But we convinced ourselves that Quince was the loser, the mark with no gang, no turf and no hustle. We were determined to get ours, just like the niggas up on Page Street or down in Virgo’s. We called a meeting in the playground. The playground, located at the Northwest corner of Hayes Valley was a patch of old dirty sand, the play structures had long been removed. Shielded from the street, this was a frequent hangout of ours for various reasons; we could see everyone who approached well before they were close enough to shoot, rob or arrest us; there were multiple escape routes including the upper tiers where we could run circles around the average mother fucker. We had been mastered these routes as kids. Now, they were the trade routes we’d use in building our small drug empire.
Our first order of business was to choose a new name for turf because Hayes Valley Mob wasn’t going to cut it. Hayes Valley had always existed in a somewhat gray-area, transient and without any real gangsta lineage. It was neither a hot spot for the Gang Task Force nor a turf worthy of note by respected G’s. We were determined to change that. Our second order of business was to choose new names for each other. But the rule was, you couldn’t come up with your own name, it had to be bestowed upon you by one of the homies. I went from being Unknown T to _____, Sly C became Dark Raider, Sweet S became Loc and so on. We had outgrown our childhood monikers and needed names that spoke to our movement and would call us powerfully into being. The task we had ahead of us was perilous and crazy, damned near impossible. We had to create a gang from scratch and put a turf to be reckoned with on the map.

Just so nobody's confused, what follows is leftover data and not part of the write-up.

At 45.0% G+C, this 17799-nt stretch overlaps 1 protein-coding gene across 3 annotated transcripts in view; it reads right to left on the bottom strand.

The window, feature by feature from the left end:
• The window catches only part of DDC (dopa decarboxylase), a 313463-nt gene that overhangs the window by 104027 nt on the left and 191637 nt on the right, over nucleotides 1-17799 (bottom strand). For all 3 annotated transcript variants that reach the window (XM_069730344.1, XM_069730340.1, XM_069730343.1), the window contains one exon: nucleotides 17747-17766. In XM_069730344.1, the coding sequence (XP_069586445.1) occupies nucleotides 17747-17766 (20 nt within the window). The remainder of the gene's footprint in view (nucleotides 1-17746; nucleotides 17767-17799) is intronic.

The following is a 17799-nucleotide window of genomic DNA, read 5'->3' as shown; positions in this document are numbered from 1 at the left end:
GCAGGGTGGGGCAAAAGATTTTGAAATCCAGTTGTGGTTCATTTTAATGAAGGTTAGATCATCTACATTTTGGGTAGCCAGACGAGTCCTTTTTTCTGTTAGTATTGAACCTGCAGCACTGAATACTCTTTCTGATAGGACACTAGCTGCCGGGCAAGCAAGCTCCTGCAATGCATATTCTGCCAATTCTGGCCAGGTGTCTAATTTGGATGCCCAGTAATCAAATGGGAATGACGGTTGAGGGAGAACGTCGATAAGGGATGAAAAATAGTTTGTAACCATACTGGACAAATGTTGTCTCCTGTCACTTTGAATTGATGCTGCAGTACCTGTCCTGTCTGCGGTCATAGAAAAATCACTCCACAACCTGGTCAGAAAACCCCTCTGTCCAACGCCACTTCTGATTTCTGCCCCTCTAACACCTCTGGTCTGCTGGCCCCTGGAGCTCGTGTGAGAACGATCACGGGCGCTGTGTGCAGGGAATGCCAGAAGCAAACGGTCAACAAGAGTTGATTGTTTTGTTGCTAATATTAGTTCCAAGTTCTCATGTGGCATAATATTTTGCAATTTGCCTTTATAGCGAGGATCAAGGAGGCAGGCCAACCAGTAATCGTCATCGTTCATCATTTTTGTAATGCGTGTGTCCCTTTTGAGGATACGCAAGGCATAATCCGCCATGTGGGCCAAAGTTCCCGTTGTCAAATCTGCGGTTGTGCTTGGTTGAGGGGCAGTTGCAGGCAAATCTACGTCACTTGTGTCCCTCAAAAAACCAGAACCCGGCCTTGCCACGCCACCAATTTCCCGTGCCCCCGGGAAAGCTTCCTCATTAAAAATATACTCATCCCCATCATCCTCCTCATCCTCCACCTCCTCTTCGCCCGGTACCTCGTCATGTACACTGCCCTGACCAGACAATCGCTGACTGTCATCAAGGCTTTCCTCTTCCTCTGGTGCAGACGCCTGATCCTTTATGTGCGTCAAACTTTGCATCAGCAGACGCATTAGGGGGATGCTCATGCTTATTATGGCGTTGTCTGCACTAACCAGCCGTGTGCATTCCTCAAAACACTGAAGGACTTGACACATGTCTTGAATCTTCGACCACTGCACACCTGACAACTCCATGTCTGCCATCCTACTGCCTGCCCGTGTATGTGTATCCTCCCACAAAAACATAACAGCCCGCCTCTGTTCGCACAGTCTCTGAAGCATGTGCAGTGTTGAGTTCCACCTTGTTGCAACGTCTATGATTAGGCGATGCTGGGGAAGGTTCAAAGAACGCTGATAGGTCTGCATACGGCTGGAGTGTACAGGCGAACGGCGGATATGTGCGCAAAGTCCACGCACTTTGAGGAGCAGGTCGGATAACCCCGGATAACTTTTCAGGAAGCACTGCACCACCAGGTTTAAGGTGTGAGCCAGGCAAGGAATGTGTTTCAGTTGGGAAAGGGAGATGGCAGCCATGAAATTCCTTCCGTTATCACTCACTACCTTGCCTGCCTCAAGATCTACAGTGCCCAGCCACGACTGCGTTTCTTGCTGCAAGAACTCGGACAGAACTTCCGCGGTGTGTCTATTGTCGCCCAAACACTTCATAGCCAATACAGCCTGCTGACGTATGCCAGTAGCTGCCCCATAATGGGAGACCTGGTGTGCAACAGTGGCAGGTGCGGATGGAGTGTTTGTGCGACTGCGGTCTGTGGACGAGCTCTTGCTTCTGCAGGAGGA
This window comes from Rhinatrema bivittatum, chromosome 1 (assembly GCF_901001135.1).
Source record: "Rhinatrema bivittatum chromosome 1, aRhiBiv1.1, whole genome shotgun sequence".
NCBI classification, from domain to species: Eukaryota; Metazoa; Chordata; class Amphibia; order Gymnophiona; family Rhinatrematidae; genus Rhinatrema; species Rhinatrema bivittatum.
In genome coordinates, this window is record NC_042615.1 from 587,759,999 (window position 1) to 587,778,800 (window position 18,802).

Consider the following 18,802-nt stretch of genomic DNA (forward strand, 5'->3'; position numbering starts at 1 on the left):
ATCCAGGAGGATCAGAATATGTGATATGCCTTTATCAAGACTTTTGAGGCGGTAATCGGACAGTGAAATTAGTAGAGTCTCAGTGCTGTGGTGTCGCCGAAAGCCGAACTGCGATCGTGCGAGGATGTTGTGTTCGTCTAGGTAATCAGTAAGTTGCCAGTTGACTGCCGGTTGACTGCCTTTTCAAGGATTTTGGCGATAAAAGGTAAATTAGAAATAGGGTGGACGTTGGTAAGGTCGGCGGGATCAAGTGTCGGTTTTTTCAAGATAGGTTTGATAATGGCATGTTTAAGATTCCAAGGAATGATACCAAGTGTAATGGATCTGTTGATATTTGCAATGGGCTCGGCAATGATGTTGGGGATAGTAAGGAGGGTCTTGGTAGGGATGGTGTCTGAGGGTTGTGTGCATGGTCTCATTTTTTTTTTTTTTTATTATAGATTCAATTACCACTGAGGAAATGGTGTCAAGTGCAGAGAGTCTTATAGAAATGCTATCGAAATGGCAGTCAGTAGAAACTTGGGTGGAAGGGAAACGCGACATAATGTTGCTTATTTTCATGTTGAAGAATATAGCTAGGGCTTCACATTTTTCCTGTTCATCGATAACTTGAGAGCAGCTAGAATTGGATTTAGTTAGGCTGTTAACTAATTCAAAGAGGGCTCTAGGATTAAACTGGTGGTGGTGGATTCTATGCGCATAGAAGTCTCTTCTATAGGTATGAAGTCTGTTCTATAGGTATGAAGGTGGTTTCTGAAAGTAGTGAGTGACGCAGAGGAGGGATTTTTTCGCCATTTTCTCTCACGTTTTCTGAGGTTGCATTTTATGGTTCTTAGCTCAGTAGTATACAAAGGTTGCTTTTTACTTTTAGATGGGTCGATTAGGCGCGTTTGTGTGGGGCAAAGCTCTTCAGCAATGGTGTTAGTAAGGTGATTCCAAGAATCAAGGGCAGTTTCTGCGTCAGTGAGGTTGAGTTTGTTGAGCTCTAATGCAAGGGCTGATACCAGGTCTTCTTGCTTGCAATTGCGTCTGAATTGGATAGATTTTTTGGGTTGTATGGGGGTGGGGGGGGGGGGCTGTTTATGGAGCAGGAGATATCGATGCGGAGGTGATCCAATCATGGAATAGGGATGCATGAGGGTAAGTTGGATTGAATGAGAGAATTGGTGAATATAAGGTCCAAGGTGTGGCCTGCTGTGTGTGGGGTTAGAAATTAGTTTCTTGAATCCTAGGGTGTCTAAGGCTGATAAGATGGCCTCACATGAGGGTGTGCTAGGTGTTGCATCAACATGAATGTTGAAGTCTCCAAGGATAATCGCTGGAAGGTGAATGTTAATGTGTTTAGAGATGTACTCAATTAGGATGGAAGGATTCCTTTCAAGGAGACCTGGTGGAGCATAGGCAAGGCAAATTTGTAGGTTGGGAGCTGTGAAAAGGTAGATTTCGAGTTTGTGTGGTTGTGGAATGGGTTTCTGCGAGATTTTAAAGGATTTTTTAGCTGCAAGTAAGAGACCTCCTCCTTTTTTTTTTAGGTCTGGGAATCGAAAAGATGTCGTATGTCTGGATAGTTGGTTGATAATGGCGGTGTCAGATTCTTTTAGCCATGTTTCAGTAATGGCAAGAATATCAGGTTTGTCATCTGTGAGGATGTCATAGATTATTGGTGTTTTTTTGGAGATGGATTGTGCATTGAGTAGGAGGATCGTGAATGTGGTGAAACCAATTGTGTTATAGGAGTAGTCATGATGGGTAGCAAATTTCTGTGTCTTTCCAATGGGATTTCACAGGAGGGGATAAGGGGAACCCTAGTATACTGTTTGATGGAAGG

Hayes Valley rested under the umbrella Fillmore along with our neighboring turfs: Page Street (Tha Capital), Fulton Street (Young Black Gangstas), Eddy Street (Outta Control), Divisadero Street (Uptown) and Central Street (Central). In order to establish ourselves, we wholeheartedly declared that we were not from Fillmore, but that we would solely claim DVP until our turf received the same level of respect from our neighbors that they expected from us. This decision put us in direct conflict with said neighbors as well as exposed us to danger from Fillmore’s rivals from across town; Hunter’s Point (HP), Sunnydale (Tha Swampy Desert) and Valencia Gardens (VG’s). We had seceded from the union and broken the unspoken oath of solidarity.
This meant war.